Reference: arXiv:2102.11899, Existence of gradient Gibbs measures on regular trees which are not translation invariant

Statistical mechanical model of adsorption at the surface interface contacting with an ideal gas

Changho Kim (University of California, Merced)

3
We develop a statistical mechanical model for an ideal gas interfaced with a lattice surface where adsorption and desorption of gas particles occur. While this type of model has been investigated, we revisit it for the development of a thermodynamically consistent particle-continuum hybrid model for stochastic simulations of gas-solid interfacial systems as described below. Following the Langmuir adsorption model, we assume that the mean adsorption rate is proportional to the mean impinge rate of gas particles onto the surface and the mean desorption rate is given as a function of surface temperature. As a result, thermodynamic equilibrium is expected to be established for a given pressure of the ideal gas and temperature of the system. By investigating the detailed balance conditions, we derive the equilibrium fluctuational properties of the ideal gas state and surface coverage. We consider several velocity models, including the spectacular reflection and thermal wall models, from which the velocity of each desorbed or colliding particle is drawn. Based on this statistical mechanical model, we find how the ideal gas state and surface coverage after a finite short time delta t can be updated using the adsorption and desorption counts during delta t. For the momentum and energy update, we confirm that the same thermodynamic equilibrium is established whether adsorption and desorption are considered. The resulting time update model gives essential information on how to construct a particle-continuum hybrid model, where positions of all adsorbed particles are tracked whereas only the aggregated information such as the total mass, momentum, and energy densities are tracked in the gas. We present preliminary simulation results of the particle-continuum hybrid simulation method and demonstrate the importance of using a thermodynamically consistent statistical mechanical model.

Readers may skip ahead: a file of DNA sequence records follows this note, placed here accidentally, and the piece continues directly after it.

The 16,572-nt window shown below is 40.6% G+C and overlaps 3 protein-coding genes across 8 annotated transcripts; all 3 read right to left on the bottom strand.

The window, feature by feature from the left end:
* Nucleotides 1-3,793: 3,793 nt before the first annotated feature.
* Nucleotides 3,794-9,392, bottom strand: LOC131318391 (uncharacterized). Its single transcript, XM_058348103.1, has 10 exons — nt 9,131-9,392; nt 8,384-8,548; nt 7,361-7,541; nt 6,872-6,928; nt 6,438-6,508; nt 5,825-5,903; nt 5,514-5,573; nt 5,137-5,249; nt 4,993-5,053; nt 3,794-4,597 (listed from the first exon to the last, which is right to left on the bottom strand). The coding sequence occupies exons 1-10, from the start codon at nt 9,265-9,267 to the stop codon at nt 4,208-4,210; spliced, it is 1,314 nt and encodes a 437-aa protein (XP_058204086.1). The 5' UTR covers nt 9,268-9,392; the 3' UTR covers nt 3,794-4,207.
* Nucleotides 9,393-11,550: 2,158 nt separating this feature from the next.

Q&A for Contributed Session 16

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Session Chair

HyunJae Yoo (Hankyong National University)

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Contributed 19

Detection and Segmentation

Conference
10:30 PM — 11:00 PM KST
Local
Jul 20 Tue, 9:30 AM — 10:00 AM EDT

Detection of outliers in compositional data on disabled people in the São Paulo State

Paulo Oliveira (University of São Paulo)

2